Provincial health officer Dr. Bonnie Henry will not impose a mask mandate in schools, while wait times at paediatric emergency departments remain overburdened with sick kids and health-care providers.
“We are in a different situation now,” insisted Henry, referring to higher immunity levels and better treatment for COVID-19, while also insisting that other viruses — such as RSV, enteroviruses and rhinoviruses — are also causing severe illnesses in kids.
"We don’t need a heavy hand of a mandate,” said Henry, taking questions from reporters at a press conference on the respiratory illness season Wednesday in Victoria.
Henry said masks may remain a preventative tool for some but that children have physical, emotional and social needs that have been impacted by pandemic measures.
“We put a lot of pressure on young kids.
“It’s important to make it an inclusive environment where masks are there …when they need to wear them.
“We’re not in a setting now where every student and teacher needs to wear a mask at this time,” said Henry.
The province's top doc stressed personal hygiene, said health authorities are measuring absenteeism and that every school in B.C. has had a ventilation assessment.
Unclear was what the specific harms may come to children should all of them be mandated to wear a mask.
The American Academy of Pediatrics recommends broad mask wearing in schools during times of high transmission and illness. It endorses evidence-based positions that masks do not make it harder to breathe, interfere with lung development, interfere with language development or can lead to a weaker immune system.
Dr. Sanjiv Gandhi, a heart surgeon at BC Children’s Hospital, said Wednesday that he would like to see a mask mandate as “masks do prevent the spreads of respiratory pathogens.”
Gandhi, a clinical professor of surgery at the UBC School of Medicine, said there are “no cons” to wearing a mask given the benefits at this time.
But, Henry hinted that mask wearing may not be effective with children.
“Masks are protective equipment but only as effective as we make them and that can be a challenge for children,” she said.
Asked about U.S. studies showing a decline in illnesses in communities that had school mask mandates, Henry said they are “challenging” to interpret as they don’t show cause and effect.
Henry said her decision is not because setting a renewed mandate would be challenging to implement. She also said she’d likely only consider a mask mandate if a new virus were to emerge. And she repeatedly stressed that immunity levels are high enough to not mandate masks.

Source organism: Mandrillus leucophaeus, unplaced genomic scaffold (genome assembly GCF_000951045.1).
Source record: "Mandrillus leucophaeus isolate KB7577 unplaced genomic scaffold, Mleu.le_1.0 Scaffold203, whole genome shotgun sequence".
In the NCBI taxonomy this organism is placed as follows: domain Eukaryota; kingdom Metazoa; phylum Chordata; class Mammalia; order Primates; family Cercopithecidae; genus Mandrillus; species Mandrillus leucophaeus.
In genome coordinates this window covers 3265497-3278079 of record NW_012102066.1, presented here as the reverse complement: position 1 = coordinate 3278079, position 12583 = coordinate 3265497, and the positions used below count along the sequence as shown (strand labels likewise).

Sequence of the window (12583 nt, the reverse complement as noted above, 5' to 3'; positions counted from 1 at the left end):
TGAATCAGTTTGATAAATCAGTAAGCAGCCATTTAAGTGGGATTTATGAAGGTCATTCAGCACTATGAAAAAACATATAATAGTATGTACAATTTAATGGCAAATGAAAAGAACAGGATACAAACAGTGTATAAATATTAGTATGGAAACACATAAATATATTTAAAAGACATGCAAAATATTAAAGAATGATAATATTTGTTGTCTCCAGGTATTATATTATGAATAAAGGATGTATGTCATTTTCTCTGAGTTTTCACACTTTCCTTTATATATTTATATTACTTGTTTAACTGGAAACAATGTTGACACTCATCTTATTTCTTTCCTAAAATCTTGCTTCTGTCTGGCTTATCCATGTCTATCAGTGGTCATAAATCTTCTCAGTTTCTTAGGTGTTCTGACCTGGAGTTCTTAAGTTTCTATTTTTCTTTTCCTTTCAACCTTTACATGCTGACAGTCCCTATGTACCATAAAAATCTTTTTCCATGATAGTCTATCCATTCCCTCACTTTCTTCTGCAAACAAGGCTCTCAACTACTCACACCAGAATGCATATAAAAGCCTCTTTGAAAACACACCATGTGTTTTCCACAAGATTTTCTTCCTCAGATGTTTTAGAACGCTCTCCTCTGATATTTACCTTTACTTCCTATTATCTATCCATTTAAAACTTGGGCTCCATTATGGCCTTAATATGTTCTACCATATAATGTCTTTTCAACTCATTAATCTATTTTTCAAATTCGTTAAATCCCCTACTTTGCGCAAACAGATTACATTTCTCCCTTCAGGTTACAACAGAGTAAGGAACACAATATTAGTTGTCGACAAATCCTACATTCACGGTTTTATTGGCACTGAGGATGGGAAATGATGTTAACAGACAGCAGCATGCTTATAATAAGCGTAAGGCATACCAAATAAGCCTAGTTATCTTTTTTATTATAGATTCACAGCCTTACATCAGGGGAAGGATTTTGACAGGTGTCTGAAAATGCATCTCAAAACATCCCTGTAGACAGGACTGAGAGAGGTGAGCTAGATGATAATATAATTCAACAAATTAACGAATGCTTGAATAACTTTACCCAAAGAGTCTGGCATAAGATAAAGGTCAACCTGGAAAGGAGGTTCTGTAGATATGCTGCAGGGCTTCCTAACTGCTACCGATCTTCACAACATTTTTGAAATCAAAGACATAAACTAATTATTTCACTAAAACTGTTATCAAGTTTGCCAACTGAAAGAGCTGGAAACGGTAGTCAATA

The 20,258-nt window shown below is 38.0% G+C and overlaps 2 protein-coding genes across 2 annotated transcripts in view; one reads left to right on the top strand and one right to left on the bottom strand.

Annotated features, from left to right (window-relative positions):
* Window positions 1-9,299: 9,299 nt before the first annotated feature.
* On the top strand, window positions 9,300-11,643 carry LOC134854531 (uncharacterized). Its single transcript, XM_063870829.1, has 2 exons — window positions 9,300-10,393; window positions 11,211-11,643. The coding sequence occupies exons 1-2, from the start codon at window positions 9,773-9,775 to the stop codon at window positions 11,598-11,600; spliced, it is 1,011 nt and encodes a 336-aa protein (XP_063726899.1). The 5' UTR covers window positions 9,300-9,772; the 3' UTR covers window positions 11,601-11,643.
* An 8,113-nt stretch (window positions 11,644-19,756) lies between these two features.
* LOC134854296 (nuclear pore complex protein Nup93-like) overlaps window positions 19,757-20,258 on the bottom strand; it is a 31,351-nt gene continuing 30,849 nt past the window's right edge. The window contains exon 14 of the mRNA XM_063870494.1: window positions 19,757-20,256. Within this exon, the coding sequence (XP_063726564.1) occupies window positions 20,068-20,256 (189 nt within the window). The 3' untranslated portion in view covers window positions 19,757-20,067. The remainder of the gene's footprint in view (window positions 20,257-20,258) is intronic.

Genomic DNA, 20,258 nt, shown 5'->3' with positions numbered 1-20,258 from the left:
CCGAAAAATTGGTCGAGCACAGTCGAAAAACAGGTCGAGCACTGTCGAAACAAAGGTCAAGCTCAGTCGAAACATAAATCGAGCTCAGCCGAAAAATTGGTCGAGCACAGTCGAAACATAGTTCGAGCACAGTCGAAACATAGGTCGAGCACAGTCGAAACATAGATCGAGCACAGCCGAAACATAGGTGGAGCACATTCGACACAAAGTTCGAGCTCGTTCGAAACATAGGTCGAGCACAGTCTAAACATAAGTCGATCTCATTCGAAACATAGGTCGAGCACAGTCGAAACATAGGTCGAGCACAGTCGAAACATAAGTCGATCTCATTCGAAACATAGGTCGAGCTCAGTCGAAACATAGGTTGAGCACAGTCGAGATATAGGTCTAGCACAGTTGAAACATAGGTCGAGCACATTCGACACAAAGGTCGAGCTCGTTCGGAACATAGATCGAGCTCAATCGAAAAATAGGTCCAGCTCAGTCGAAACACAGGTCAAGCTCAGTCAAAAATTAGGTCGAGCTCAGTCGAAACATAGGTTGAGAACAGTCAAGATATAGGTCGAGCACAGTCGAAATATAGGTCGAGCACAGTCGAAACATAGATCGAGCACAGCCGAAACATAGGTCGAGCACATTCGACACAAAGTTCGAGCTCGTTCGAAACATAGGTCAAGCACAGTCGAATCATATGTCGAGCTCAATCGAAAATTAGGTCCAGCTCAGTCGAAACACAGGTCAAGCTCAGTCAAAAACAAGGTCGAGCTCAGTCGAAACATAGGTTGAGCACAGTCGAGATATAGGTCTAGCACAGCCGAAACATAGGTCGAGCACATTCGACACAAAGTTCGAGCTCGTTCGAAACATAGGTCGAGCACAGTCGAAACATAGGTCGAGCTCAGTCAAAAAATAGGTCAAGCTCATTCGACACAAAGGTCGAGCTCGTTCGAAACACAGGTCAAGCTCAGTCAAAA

The provincial health officer also stressed vaccination as the best preventative tool to preventing illness from COVID-19. She said 51 per cent of children under 12 have received a vaccine treatment and suggested the number should be higher.
Gandhi said the fact only 51 per cent of kids have at least one COVID-19 shot and there are no vaccines for the other viruses is more reason to wear masks at this time.
Meanwhile, BC Children’s Hospital emergency room wait time reached nearly 12 hours as Henry spoke.
Health Minister Adrian Dix said government is working to alleviate those times by sharing workload with urgent and primary care centres and by improving call centres for medical questions.
“If you are concerned about your child, do not put off a visit to the hospital. And we will all need to be patient,” said Henry.
Such wait times have persisted for roughly the past month. When asked how many pediatric surgeries have been postponed during this time, Dix was unable to respond with a clear answer.
Gandhi said he has cancelled five elective heart surgeries in "recent weeks" and the situation is a "crisis."
"There are definitely children who are being impacted," said Gandhi.
Dix said, “If you need to go to an emergency room, go, but you will be triaged and there may be waits."
Dix also asked people to wear masks if they are sick.
But Gandhi said "public health is not about suggestions."
B.C. Green Party Leader Sonia Furstenau said Wednesday the decision on masks is political as well.
“It seems to me a very important effort we should be making collectively,” said Furstenau, citing how one million B.C. residents don’t have access to a family doctor and there’s a shortage of medicine compounding the problem.